- 1912 Olympic champion in pentathlon and decathlon
- Only American athlete to excel at the amateur level and professional level in three different sports � track and field, football and baseball
- Named �America�s Athlete of the Century� by resolution of the United States House of Representatives in 1999
- Trained aboard the ship on the journey to Stockholm, Sweden, for the 1912 Olympics
- Scored 400 points higher than second place finisher, Abel Kiviat, in the pentathlon, 700 points higher in the decathlon, set records in the pentathlon and decathlon that stood for years and competed in the high jump (fourth) and long jump (seventh)
- �He was the greatest athlete who ever lived,� said Kiviat. �What he had was natural ability. There wasn't anything he couldn't do. All he had to see is someone doin' something and he tried it ... and he'd do it better."
- Played pro-baseball for the Giants, Reds, Braves; pro-football for Canton Bulldogs, Cleveland Indians, Giants, Cardinals...organized, coached, played for the Oorang Indians, team comprised of American Indians (played for a total of six football teams)
- Began athletic career at Carlisle Industrial Indian School in 1907 when he walked past the track and beat the school�s high jumpers with an spontaneous 5�9� jump still wearing plain clothes
- Played running back, defensive back, place-kicker and punter�led Carlisle to the 1912 National title, scoring 25 touchdowns, 198 points over 12 games�a one-man track team who excelled any sport attempted�won a national ballroom dance contest
- Scored a 97 yard touchdown after being called back on a 92 yard touchdown beating Army � �As one who played against him in football�I personally feel no other athlete possessed his all around abilities in games and sports�� said Dwight D. Eisenhower
- Selected as a third-team All-American in 1908 and first-team All-American in 1909, 1910 -- �He blocked with his shoulder and it felt like he hit you with a 4x4,� said Jim Wood of the Rochester Jeffersons
- Born as a twin, but his brother Charlie died at age 9�mother, Mary James, was a Potawatomi Indian and descendent of the last great Sac and Fox chief Black Hawk�father, Hiram Thorpe, was a Sac and Fox Indian�Jim�s Indian name Wathohuck means Bright Path
- Helped form the American Professional Football Association, which is now known as the NFL, became president of the group�statue of Thorpe stands at the entrance to the Pro Football Hall of Fame in Canton, Ohio, where he was the charter enshrine
- Hit three home runs into three different states during a semi-pro baseball game near three state borders�hit 1st homer over the left field wall � Oklahoma, 2nd was over right field wall � Arkansas and 3rd was inside the center field wall � Texas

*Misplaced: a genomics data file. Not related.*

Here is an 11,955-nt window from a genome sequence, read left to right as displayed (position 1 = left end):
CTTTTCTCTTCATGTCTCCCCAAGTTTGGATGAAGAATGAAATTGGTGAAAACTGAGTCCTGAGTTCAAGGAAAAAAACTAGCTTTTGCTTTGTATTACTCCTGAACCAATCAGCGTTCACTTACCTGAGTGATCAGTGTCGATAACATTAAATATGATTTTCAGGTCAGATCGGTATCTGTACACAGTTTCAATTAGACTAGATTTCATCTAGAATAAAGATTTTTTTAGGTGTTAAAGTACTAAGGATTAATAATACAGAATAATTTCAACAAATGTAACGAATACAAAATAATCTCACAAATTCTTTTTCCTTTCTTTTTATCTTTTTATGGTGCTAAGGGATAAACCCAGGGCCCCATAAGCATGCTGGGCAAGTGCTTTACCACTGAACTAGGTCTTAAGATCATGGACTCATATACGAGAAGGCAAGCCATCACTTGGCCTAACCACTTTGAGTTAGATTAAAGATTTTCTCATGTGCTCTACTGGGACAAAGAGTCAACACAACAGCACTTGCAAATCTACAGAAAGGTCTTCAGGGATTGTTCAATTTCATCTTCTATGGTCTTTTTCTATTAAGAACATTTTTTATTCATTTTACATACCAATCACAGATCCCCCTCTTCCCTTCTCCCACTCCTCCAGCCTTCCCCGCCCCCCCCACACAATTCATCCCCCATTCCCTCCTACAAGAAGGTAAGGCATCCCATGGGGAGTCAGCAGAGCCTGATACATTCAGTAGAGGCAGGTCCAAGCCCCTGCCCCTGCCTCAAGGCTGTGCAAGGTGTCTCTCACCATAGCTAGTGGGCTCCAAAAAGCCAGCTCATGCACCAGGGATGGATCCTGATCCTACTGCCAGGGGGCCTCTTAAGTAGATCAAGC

- Inducted in to the College Football Hall of Fame (1951), Track and Field Hall of Fame; named AP �Most Outstanding Athlete of the First Half of the 20th Century� and �America�s Greatest Football Player of the half-century� (1950)
"You, sir, are the greatest athlete in the world,� King Gustav V said to Thorpe after giving him his 1912 Olympic gold medals. �I would consider it an honor to shake your hand." Thorpe replied, �Thanks King.�
When Thorpe arrived home he was honored with a ticker-tape parade on Broadway. �I heard people yelling my name, and I couldn�t realize how one fellow could have so many friends,� said Thorpe. His achievements were recognized officially by U.S. President Taft, the Secretary of the Interior, the Commissioner of Indian Affairs and others who wrote to express congratulations.
In 1913, news articles were written that Thorpe had played two semi-professional seasons of baseball. Strict rules about Olympians receiving monetary compensation for participating in professional athletics caused Thorpe to be stripped of his medals and his name removed from the record books. However, his disqualification was not according to the regulations of the 1912 Olympic rulebook stating that any protests had to be made within 30 days from the closing ceremonies of the Games. The first news article was six months after the 1912 Olympic Games had concluded. Thorpe�s medals were restored and his name put back in the record books in 1982, 29 years after his death.
�Jim was very proud of the great things he'd done,� said Chief Meyers, Thorpe�s roommate and catcher for the New York Giants. �A very proud man....Very late one night Jim came in and woke me up. ... He was crying, and tears were rolling down his cheeks. `You know, Chief,' he said, `the King of Sweden gave me those trophies, he gave them to me. But they took them away from me. They're mine, Chief; I won them fair and square.' It broke his heart and he never really recovered."
Official Web site: Jim Thorpe
On track and field: "It was something I could do by myself, one-on-one, me against everybody else,� said Thorpe on his Web site.
Hometown: Yale, Okla.
Sport: Track and Field
Event: Pentathlon, Decathlon